“The Storied Life of A.J. Fikry,” by Gabrielle Zevin is a hard book to describe. It is at once heartbreakingly sad and airily light. It is simultaneously weighty and ephemeral. It is undeniably sentimental, but it also kills off important characters with a sort of blasé shrug. It’s hardly even a novel; I would classify it, rather, as a novel-length short story, or perhaps a piece of young adult fiction written solely for adults. Above all, though, it is a pleasure to read.
Set in a small town on a tiny island off the snow-strewn, foliage-rich coast of Massachusetts, “The Storied Life” stars the prematurely curmudgeonly A.J. Fikry, a 30-something widower with few friends and fewer customers at his independent bookstore. “Island Books,” the store is called, where “No Man Is an Island; Every Book is a World.”
The reader meets A.J. while he is still mourning and deeply depressed, tearing into a young publishing rep and causing her to flee his store, crying. He then proceeds to get drunk, remove from a safe his most priceless possession — an original edition of Edgar Allen Poe’s earliest work, “Tamerlane”— and promptly pass out. When he wakes up, “Tamerlane” is gone. One would think this would finally drive the miserable A.J. to suicide, but, instead, he inexplicably starts exercising again, going for long runs and leaving the door to his store/apartment unlocked. (After all, what’s left to be stolen?) One day, A.J. returns through the open door to find a crying baby on the floor of Island Books.
When, two days later, the child’s mother washes up dead on shore — suicide — A.J. decides to keep the baby. Maya, as she is called, is a startlingly precocious child — the perfect companion, it turns out, for the misanthropic and endearingly pretentious bookseller. She grows older; he grows older. They laugh together, cry together, and all that jazz. A.J. finally starts dating again. And everyone — every single character — reads a lot.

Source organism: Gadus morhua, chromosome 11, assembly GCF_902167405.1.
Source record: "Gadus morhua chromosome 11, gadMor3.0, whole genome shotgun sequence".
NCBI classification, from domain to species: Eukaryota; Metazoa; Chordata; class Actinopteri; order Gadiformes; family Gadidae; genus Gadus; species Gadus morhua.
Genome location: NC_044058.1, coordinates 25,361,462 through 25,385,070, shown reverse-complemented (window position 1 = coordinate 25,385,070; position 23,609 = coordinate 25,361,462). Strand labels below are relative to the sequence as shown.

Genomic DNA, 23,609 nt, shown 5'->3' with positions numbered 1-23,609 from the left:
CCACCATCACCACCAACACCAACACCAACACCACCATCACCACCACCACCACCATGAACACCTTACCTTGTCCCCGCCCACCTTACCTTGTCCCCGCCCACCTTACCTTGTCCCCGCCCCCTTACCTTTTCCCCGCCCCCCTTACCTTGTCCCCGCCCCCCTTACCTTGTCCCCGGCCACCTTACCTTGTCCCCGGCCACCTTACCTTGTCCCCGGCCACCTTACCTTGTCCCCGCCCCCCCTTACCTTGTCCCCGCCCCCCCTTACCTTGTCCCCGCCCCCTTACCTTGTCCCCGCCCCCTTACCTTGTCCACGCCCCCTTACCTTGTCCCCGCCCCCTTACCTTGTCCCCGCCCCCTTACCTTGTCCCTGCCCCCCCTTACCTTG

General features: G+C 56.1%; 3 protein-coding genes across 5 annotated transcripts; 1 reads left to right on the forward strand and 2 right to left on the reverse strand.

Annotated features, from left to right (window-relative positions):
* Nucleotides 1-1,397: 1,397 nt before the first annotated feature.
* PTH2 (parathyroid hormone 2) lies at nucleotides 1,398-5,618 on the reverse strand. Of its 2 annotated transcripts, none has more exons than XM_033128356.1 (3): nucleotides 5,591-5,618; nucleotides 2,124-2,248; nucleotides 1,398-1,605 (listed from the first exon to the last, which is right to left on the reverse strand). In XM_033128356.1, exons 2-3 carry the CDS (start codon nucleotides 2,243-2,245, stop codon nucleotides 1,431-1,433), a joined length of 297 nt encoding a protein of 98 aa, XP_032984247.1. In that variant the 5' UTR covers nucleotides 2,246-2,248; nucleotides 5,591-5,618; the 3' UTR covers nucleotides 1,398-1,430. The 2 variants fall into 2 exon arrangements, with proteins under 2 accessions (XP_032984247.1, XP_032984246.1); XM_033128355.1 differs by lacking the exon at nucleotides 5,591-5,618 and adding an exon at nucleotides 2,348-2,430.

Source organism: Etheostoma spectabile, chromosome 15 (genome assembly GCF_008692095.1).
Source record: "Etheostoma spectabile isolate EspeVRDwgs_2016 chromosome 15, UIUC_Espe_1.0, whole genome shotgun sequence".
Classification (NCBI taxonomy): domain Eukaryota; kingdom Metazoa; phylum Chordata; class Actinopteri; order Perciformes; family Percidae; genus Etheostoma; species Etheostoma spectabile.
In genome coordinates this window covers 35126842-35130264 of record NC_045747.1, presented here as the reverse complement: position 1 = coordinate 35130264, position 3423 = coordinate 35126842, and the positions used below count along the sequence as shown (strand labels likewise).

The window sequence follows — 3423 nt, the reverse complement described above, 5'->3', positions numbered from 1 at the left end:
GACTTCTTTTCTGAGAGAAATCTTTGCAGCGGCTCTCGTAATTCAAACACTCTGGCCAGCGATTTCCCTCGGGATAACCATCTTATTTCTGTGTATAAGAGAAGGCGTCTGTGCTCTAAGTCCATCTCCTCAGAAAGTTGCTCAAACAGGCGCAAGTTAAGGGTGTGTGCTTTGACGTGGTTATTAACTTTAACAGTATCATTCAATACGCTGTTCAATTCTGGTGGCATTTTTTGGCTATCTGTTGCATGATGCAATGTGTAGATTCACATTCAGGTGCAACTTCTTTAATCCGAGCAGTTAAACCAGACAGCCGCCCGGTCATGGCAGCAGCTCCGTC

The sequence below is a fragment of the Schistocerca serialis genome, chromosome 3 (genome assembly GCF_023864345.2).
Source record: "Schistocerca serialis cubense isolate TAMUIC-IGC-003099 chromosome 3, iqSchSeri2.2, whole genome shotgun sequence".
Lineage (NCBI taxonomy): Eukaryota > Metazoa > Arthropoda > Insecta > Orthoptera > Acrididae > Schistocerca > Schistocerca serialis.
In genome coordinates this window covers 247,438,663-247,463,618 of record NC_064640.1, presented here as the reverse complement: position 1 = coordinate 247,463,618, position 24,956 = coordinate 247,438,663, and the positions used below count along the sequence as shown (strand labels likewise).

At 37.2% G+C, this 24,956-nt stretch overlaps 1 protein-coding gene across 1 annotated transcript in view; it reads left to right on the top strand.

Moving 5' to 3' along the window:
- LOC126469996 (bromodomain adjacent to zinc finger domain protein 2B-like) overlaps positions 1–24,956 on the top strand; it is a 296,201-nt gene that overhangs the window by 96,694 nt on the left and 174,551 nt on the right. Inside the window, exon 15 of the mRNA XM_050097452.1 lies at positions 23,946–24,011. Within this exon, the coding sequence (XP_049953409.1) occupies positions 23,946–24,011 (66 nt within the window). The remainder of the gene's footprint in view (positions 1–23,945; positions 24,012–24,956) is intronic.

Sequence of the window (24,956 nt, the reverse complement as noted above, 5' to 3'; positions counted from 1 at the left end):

At its core, “The Storied Life” is about books. Books and authors and reading and writing and publishing and rereading. Early in the novel, the reader is treated to the main character’s rant about his personal preferences (which is too awesome not to reprint and follows in abridged version): “I do not like postmodernism, post-apocalyptic settings, postmortem narrators, or magic realism. I rarely respond to supposedly clever formal devices, multiple fonts, pictures where they shouldn’t be — basically gimmicks of any kind…I do not like children’s books, especially ones with orphans, and I prefer not to clutter my shelves with young adult. I do not like anything over four hundred pages or under one hundred fifty pages. I am repulsed by ghostwritten novels by reality television stars, celebrity picture books, sports memoirs, movie tie-in editions, novelty items, and — I imagine this goes without saying — vampires.”
A.J. prefers short story collections; Maya likes classic fiction. A.J.’s police chief friend is partial to detective stories; the matronly women who give the hapless A.J. parenting advice prefer books with the word “wife” somewhere in the title. A.J. loves J.D. Salinger and hates David Foster Wallace. He has a complicated relationship with Edgar Allen Poe.
Every chapter begins with A.J.’s personal take on a famous short story (by the likes of Roald Dahl, Flannery O’Connor and Raymond Carver, to name just a few). And this gets at the heart of my one insight about “The Storied Life”: It’s not quite a novel. It’s something, but it just doesn’t read like a novel. To me, it reads like one of the short stories that A.J. so loves and that begin each chapter. It’s lyrical, and every end is tied up a bit more neatly than it would be in a novel. The storytelling is straightforward and descriptive, yet it’s not overwhelming or daunting in the manner of the hated Wallace. It’s charming. It’s almost like something O. Henry would’ve written, except twenty times as long.
Then again, the author, Zevin, has almost exclusively written young adult fiction in the past, which is perhaps why the sadness of her characters seems, at times, shallow and too easily resolved. As I said, “The Storied Life” seems almost like young adult fiction for an older audience — the earnest tone, the neatly solved mysteries, the coming-of-age narrative for everyone involved.
Above all, “The Storied Life” is the kind of book that makes you think about the kind of book it is. You dwell on your own literary preferences, the kind of books you would purchase for your own independent bookstore. It is, in the end, a romantic ode to the act of reading itself.